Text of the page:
📘 What we’re reading: Parents have already been weathering a shortage of child care providers — the workforce is down about 10% from pre-pandemic levels. Vaccine mandates could make it that much harder for day cares to hire otherwise qualified staff.

This page is updated regularly so you don’t miss any new information. Want more? Sign up for USA TODAY’s Coronavirus Watch newsletter to receive updates directly to your inbox and join our Facebook group.

Study finds Pfizer or Moderna boosters may be best for J&J COVID vaccine

The best booster for the Johnson & Johnson COVID-19 vaccine may be either Pfizer-BioNTech or Moderna, according to a National Institutes of Health study posted Wednesday.

“The Mix and Match was a big study people were waiting for, it gave a lot of new data, and there hadn’t been any about Johnson & Johnson with an mRNA booster before,” said Dr. Eric Topol, vice president for research at Scripps Research in La Jolla, California, and a national expert on the use of data in medical research.

The study, which included nearly 500 people, found that the J&J shot followed by one of the mRNA vaccines as a booster produced a stronger immune response than two doses of J&J. 

A booster dose of either Moderna or Pfizer mRNA vaccination was available for people who received either one of the two-dose Pfizer series.

The new study came just a day before a crucial Food and Drug Administration advisory committee begins to meet to discuss possible booster doses of the Moderna and J&J vaccines. Pfizer boosters were approved on Sept. 24.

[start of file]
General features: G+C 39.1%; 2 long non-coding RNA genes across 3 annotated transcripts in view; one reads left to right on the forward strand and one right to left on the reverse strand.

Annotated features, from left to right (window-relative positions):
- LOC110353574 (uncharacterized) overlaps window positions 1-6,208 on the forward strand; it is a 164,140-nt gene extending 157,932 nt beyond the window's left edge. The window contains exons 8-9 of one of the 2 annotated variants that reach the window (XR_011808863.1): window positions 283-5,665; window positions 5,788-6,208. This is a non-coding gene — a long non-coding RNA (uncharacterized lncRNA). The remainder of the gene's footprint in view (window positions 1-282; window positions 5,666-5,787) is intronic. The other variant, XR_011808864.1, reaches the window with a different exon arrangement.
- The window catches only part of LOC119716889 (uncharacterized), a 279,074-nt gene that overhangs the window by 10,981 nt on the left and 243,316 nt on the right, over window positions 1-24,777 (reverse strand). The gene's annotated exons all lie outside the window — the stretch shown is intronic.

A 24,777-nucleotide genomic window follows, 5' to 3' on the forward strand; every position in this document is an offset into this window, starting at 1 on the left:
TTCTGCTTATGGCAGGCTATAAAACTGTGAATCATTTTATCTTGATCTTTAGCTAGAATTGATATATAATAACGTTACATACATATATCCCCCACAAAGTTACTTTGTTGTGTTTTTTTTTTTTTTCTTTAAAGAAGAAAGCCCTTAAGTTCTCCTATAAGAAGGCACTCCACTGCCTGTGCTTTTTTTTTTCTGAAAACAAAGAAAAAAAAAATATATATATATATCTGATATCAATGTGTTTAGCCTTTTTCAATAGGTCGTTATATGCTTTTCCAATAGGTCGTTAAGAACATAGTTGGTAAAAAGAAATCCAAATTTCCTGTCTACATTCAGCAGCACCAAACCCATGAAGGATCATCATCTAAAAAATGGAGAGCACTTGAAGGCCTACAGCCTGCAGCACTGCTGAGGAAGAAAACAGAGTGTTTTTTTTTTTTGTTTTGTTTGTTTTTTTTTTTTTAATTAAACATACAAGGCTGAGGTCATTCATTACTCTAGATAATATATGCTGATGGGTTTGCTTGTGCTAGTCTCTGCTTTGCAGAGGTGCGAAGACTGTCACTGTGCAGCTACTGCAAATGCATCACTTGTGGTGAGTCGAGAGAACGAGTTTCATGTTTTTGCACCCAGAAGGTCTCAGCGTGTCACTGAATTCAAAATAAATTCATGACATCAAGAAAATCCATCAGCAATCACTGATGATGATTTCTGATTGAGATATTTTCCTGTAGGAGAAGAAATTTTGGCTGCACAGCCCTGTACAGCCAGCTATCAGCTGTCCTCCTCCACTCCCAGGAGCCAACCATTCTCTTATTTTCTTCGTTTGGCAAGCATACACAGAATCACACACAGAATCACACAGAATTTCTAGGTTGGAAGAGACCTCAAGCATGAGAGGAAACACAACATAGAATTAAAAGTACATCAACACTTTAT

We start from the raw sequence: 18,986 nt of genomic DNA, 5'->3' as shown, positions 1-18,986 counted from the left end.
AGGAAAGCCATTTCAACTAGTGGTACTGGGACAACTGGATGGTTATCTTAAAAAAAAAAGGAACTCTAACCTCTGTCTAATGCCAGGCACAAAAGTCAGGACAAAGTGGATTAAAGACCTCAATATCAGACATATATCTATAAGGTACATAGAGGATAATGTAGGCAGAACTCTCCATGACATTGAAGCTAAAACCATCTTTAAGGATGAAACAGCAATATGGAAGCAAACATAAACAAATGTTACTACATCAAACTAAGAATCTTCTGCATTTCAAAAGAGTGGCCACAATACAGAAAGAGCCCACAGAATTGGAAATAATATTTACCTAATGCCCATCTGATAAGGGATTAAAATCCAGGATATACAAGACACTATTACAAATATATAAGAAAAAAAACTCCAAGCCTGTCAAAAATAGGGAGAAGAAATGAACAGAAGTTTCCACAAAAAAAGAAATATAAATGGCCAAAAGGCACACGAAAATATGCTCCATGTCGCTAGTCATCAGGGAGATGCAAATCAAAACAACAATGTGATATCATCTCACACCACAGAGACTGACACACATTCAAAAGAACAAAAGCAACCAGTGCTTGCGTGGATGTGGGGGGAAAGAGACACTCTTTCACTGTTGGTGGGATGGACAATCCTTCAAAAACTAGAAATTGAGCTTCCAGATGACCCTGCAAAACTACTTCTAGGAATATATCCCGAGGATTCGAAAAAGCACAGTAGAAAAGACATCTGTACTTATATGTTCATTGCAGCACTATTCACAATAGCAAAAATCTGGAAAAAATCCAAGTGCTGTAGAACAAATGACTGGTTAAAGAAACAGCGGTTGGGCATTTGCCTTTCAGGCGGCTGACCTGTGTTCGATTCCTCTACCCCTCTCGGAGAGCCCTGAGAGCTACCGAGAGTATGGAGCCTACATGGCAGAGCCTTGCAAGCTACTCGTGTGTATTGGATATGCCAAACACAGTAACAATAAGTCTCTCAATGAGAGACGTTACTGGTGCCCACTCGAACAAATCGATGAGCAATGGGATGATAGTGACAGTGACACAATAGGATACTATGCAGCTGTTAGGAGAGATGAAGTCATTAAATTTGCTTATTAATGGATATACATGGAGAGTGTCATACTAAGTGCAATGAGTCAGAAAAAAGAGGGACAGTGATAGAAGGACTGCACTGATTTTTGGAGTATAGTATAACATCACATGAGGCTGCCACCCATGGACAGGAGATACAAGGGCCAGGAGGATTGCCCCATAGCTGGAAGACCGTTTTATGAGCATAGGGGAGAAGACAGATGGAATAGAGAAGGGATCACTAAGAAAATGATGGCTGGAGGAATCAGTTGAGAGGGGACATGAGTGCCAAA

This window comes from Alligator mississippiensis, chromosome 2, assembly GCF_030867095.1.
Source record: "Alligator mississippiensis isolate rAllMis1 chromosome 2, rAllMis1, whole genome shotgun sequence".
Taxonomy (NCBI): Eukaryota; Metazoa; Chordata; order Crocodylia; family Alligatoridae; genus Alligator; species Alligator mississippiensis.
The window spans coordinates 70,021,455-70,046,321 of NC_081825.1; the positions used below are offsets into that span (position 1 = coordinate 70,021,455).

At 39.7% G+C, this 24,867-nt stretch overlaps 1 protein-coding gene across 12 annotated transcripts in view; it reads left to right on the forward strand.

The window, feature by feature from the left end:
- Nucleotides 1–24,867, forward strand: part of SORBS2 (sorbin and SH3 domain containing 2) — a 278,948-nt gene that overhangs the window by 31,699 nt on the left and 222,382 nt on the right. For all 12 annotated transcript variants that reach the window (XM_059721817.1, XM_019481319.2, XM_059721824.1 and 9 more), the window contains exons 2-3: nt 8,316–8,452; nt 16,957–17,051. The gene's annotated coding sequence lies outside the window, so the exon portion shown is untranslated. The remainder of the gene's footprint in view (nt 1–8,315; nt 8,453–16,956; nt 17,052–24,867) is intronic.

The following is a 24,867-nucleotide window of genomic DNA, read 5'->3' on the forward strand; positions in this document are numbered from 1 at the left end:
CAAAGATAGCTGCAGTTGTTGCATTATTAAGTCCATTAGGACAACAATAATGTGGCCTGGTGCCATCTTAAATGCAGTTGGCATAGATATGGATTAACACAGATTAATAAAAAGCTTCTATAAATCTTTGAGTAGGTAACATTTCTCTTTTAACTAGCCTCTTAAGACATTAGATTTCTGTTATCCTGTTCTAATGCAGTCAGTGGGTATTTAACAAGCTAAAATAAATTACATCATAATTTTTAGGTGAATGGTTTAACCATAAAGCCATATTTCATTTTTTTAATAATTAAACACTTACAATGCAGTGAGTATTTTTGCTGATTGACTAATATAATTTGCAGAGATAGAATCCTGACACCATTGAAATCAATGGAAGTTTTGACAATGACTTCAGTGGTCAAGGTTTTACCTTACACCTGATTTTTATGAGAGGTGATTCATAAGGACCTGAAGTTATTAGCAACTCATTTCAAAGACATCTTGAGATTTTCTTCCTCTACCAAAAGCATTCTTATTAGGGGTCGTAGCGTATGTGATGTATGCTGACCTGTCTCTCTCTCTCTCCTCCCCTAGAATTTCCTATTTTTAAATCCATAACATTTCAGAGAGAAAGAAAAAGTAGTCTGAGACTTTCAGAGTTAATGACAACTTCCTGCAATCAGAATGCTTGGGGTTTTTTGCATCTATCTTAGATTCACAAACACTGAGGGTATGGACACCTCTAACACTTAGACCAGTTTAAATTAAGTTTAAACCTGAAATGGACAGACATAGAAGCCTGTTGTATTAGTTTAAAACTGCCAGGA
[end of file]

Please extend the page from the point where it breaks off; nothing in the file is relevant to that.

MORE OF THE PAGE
— Elizabeth Weise

World Health Organization: Global cases decline 7% in last week

According to the World Health Organization, the global number of coronavirus infections has fallen in the past week. This continues a trend which began in August.

The U.N.’s latest weekly pandemic assessment was published Wednesday. It stated that there had been approximately 2.8 million cases of pandemic and 466,000 deaths. This is a decrease of 7% and 10%, respectively. Europe experienced a 7.7% increase in reported cases. All other countries reported decreasing numbers.

WHO reports that Europe saw the largest increase in death rates in the week before, and 11% more COVID-19-related deaths. WHO states that Russia, Turkey, and Britain were the three countries with highest reported new cases of disease in Europe.

Africa and the Western Pacific saw dramatic drops in case numbers, with respective 32% and 27% respectively. In both areas, deaths fell more than one-third.

 — The Associated Press

US declares that it will remove travel ban for US border residents

Families and businesses that were separated by COVID-19 restrictions cheered Wednesday as the United States announced it would open its land borders for nonessential travel in March, ending a 19 month-old ban.

Workers whose job is essential have been restricted from crossing land border to Canada or Mexico. Beginning in November, fully-vaccinated foreign citizens will be able to enter the U.S. without restriction.

Big box stores and shopping malls in U.S. border cities like San Diego (Calif.), Nogales (Ariz.) and Del Rio (Texas) were filled with Mexican-licensed cars. They were hard hit by the travel restrictions.

Blanca Larson is the executive director for the Chamber of Commerce and Visitors Bureau in Del Rio. She said Mexican visitors make up about 65% to retail sales in Texas.

 — The Associated Press

Source: USAToday.com